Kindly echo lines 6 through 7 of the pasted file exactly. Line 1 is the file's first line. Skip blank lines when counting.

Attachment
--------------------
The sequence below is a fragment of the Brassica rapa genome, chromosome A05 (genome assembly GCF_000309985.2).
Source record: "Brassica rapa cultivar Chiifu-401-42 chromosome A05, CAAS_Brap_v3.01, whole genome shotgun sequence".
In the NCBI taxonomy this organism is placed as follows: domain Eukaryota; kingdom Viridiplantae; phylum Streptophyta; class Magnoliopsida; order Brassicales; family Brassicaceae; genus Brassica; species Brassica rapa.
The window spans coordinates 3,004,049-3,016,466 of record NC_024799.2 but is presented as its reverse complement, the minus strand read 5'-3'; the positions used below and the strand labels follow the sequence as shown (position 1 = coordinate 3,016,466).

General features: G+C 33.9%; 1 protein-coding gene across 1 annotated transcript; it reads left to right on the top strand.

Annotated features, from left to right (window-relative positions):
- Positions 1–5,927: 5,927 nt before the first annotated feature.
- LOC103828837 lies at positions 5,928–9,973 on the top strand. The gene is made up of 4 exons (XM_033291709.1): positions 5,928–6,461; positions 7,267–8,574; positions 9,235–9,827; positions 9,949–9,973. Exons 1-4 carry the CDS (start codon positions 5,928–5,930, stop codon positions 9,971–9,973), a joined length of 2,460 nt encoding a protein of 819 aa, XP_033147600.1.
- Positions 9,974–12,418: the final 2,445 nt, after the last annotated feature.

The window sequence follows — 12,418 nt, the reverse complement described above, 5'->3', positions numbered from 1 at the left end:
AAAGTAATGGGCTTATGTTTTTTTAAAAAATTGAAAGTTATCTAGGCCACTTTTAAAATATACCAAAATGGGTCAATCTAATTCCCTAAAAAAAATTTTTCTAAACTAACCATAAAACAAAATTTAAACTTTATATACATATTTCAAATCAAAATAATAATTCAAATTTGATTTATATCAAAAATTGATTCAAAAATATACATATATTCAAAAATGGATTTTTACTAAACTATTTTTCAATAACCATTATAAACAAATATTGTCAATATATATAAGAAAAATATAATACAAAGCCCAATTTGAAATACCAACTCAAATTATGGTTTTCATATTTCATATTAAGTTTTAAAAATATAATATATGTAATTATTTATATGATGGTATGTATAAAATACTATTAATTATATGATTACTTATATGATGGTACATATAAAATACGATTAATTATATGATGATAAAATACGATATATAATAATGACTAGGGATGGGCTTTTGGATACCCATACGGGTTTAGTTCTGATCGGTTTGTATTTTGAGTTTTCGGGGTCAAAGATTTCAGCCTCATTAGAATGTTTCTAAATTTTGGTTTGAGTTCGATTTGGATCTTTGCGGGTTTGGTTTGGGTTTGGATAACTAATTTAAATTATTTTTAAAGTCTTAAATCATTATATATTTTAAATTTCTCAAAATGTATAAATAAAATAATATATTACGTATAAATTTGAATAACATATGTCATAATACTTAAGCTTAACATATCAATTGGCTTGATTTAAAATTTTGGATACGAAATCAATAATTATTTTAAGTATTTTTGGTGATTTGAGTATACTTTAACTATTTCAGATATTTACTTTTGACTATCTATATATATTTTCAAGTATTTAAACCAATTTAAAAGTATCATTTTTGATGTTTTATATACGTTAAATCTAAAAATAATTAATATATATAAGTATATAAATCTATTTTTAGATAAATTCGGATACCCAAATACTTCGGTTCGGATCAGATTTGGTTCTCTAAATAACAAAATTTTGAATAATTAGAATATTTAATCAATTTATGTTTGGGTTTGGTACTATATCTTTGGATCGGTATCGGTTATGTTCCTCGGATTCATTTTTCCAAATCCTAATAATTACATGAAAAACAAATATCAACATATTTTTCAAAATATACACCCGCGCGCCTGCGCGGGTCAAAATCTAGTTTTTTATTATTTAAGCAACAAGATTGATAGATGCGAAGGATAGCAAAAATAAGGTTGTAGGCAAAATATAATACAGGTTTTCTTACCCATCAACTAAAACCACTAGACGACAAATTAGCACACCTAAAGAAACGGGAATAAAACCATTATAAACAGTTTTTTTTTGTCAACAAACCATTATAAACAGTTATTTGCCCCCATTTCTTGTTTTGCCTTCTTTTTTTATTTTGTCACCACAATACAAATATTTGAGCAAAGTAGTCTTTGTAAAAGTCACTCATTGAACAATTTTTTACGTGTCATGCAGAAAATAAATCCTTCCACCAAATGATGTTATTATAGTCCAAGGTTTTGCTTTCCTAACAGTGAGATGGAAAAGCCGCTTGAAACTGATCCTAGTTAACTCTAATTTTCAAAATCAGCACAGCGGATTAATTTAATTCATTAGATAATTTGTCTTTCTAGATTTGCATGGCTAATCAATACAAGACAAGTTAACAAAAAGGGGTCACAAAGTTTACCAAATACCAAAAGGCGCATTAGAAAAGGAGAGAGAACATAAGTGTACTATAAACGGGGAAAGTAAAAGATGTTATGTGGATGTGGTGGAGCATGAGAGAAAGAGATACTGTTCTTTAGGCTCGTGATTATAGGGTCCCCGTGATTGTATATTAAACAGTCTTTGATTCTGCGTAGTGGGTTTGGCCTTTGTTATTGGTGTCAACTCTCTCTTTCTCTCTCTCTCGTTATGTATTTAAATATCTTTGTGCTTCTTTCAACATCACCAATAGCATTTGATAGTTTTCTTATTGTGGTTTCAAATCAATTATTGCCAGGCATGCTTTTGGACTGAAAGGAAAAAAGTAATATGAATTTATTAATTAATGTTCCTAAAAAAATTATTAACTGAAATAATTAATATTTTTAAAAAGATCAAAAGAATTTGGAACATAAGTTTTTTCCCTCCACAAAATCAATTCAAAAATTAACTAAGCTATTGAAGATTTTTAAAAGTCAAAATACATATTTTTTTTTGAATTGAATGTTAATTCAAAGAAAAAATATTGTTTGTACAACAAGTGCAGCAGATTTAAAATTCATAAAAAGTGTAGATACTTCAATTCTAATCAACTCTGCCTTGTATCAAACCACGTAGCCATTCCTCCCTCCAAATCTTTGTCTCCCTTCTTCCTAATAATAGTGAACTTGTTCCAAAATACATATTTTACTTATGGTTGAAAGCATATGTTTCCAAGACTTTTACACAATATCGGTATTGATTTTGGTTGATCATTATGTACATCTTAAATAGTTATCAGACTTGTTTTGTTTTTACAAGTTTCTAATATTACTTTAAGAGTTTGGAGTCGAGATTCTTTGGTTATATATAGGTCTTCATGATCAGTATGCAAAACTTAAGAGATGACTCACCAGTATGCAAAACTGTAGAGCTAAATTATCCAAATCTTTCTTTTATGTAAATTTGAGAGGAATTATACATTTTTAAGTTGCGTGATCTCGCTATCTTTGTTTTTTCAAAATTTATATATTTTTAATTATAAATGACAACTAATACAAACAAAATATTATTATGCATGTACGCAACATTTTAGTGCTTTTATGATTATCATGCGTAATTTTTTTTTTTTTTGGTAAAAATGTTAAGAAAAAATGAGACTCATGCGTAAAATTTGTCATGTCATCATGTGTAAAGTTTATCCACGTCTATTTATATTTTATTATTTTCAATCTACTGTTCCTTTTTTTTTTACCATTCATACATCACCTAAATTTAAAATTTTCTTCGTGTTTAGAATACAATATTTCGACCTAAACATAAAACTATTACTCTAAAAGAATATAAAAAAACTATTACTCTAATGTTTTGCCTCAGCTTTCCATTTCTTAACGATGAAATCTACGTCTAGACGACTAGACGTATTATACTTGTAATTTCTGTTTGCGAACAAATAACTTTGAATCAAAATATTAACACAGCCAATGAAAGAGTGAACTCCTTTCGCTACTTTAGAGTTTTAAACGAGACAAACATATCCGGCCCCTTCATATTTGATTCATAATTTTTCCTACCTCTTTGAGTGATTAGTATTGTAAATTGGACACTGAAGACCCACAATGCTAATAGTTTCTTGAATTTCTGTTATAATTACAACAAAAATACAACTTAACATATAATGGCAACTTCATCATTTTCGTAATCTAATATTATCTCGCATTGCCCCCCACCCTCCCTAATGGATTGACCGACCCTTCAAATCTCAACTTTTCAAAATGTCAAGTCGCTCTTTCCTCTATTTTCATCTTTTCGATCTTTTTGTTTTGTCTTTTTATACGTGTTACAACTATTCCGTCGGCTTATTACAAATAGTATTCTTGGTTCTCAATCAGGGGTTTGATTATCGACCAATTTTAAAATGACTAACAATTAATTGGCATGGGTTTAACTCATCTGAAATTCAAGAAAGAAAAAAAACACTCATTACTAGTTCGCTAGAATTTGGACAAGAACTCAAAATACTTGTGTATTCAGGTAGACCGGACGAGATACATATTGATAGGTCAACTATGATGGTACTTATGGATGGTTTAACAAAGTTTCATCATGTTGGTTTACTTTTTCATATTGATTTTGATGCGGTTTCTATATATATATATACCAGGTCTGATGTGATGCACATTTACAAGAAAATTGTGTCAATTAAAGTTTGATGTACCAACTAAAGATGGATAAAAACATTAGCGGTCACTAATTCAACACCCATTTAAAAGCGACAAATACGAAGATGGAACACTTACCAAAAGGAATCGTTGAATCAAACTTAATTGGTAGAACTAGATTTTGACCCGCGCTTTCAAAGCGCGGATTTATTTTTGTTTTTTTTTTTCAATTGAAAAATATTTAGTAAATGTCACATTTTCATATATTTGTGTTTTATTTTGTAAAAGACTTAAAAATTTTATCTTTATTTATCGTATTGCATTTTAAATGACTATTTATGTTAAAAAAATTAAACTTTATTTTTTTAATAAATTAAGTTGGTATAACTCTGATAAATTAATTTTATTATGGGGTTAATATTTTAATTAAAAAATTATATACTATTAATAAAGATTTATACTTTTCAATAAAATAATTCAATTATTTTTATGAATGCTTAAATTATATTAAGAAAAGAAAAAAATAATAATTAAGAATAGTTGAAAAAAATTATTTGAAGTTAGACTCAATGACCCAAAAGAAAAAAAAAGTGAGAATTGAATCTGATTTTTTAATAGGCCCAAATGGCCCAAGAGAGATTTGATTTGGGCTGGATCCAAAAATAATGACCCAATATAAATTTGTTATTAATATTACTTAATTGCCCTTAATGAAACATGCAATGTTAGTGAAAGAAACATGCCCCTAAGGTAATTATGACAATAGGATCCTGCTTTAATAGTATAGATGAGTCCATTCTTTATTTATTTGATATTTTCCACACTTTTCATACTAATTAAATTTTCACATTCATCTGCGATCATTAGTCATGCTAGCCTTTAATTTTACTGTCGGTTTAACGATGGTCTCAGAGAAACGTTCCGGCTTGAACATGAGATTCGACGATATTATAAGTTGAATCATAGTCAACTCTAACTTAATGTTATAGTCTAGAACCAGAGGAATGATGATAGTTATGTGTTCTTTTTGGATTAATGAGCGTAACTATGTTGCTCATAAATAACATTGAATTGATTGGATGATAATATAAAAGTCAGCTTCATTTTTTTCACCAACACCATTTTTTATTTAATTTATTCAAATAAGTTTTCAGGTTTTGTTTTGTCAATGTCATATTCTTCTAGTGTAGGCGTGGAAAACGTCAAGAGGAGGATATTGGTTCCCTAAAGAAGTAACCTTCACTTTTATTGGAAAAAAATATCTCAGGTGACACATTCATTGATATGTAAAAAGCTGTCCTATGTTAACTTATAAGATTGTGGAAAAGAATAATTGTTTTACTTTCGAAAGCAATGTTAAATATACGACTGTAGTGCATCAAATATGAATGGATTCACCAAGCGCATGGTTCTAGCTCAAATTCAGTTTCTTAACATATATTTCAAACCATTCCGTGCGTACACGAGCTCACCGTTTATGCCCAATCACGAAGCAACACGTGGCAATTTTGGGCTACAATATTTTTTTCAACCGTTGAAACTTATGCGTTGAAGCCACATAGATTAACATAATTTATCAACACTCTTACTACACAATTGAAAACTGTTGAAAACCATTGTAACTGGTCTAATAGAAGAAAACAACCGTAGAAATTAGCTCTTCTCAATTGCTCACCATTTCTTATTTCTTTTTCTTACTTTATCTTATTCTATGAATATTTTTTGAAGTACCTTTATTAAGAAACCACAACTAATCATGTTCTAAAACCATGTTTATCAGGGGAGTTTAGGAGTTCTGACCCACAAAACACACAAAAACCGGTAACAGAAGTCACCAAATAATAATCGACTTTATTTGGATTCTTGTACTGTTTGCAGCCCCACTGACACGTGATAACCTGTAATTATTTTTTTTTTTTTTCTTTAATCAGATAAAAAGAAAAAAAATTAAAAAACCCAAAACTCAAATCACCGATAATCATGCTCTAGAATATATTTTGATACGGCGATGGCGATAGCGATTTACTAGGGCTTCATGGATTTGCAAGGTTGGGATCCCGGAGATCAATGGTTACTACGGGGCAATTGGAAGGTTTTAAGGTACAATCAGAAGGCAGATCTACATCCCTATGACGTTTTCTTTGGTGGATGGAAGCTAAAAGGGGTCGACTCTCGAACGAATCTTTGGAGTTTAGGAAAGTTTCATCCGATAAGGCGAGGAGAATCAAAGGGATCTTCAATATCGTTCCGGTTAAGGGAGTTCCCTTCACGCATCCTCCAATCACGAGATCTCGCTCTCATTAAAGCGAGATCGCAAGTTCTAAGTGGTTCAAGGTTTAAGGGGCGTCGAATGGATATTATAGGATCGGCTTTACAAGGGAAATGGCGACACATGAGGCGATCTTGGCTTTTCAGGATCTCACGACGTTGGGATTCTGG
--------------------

Annotated features, from left to right (window-relative positions):
- Positions 1–5,927: 5,927 nt before the first annotated feature.